Buying cash then refinancing--how does it work?

14 Replies

I've come across a potential rental property that's currently on the market for $40k (rents in the area can go up to $1300/mo), and the seller wants cash only.  (It's a 3/1, needs probably about $15-20k; a new kitchen, bath, paint, refinishing floors.)  Although I have enough saved up to purchase it cash w/ a decent reserve amount left over, ideally I'd much rather leverage instead.  

How might it benefit me (and is it even possible?) to buy the property cash, and then refinance?  I've heard others talking about this strategy--but I'm not exactly sure how it works.  

If someone could break down how refinancing after a cash purchase works--and if it would even be feasible in the above situation, that would be awesome.  Thanks!

This is a great strategy.  It's like being your own hard-money lender. OR you can even borrow from others on mutually agreed terms to get the cash for purchase - just don't put any liens on the purchased property.  But what you want to take advantage of is the Delayed Financing Exception rule for FannieMae cash-out refinancing. See here:

I just closed my first one of these after purchasing a property with cash in April.  I'm closing another cash purchase this week and will start working on the cash-out refi after I have the place fixed up and rented.  You must complete the refi with 6 months (from purchase close to refi close).

NOTE - even though FannieMae allows this exception, not all lenders do, so you may have to make a few calls.  My regular banks don't do these (though they will do normal cash-out refi), but the lenders who specialize in investors and do hard money, etc. tend to do these also.

Doug is right, this is a good strategy if you have the cash.  It allows you to make a much more appealing bid and close very quickly.  I just did 2 of these last year.  I am in the SF Bay Area where good properties fly off the market very quickly.  A cash offer with fast close is what got me these buildings.  The down side was that I was cash poor after we closed, so I had to be very careful with my renovation budgets.  But once everything was upgraded, the properties appraised for much higher then what I paid for them and i was able to get my cash back out.  I suppose you could try to refi with the units as purchased, but I don't think you will be able to get all of your money out.  Just be prepared for the lean weeks/months when you are doing your repairs/upgrades.  Good luck!

@Vonetta Booker  I also use this strategy.  I have several funding sources that I use, including one local bank.  With them, I have talked with them about the deal upfront, and they love that it is all put together, rehabbed, and rented.  The only costs for them was the cost of an appraisal and the closing fees (less than 1 point) on the loan.  We also use a hard money lender who has another bank relationship and we are able to buy with the hard money lender, and go directly from acquisition, to renovation, to long term financing.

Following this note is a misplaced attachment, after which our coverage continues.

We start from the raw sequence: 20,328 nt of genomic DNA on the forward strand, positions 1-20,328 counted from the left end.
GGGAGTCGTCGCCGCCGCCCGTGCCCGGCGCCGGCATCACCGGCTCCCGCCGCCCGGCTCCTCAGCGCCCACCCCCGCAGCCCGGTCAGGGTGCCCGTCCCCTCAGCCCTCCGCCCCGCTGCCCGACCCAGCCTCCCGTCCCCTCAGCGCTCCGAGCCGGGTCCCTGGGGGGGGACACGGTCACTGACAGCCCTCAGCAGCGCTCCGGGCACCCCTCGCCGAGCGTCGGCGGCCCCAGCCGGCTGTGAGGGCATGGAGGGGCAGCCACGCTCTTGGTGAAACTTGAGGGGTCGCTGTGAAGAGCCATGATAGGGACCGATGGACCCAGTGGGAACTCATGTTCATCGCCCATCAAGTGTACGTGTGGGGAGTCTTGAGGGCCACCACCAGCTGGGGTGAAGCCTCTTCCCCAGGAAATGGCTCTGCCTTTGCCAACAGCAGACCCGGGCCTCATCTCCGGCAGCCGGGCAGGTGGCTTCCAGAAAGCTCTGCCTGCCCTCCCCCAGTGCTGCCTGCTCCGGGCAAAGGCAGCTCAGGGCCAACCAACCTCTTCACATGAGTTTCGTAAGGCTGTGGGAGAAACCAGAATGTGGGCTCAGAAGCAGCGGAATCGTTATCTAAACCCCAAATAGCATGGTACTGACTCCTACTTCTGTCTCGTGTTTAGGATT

I totally agree with @Arlen Chou  which is just to make sure you have all your reserves in place, and comfortable to carry whatever you need to with taxes, insurance, utilities, as you are waiting, renovating, and then renting/selling.

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Do be cognizant of the fact that after you rehab the place and get a mortgage on the property that you will normally only be able to get a loan for the PURCHASE price of the home and not the new APPRAISED value. And since I'm assuming you are not occupying the home, you will probably only get this loan at 75% or 80% of LTV, so you will not get all your cash back. You will probably have to wait 6 or 12 months before you can then refinance for the new appraised value of the property, although I have heard it is possible to find local banks or credit unions that do not have a seasoning period if you are lucky.

@Doug McLeod , @Arlen Chou , @Nathan Brooks , @Darren Budahn ---thanks for all your input.  I'm glad that others find this is a good strategy!

So, just so I understand (because I'm still trying to totally grasp the concept):  I'll plunk down all cash at first and then refinance w/ a lender to get a mortgage on the place--so that way, I'll get the money back that I paid initially (or most of it), and afterwards only have to pay the monthly mortgage, correct?  

You are correct Vonetta.  You should be able to get a mortgage as soon as you buy the property.

Make sure you find out what the minimum mortgage loan is you can get from your lender. Some banks will not do a mortgage for a property below a certain amount.

For instance, my bank requires 25% down on all non-owner occupied homes with a $30,000 minimum loan amount.  Therefore, I am required to buy a house that costs at least $40,000 if I want to get a loan.  (IE 25% down is $10,000, leaving me with a total mortgage of $30,000)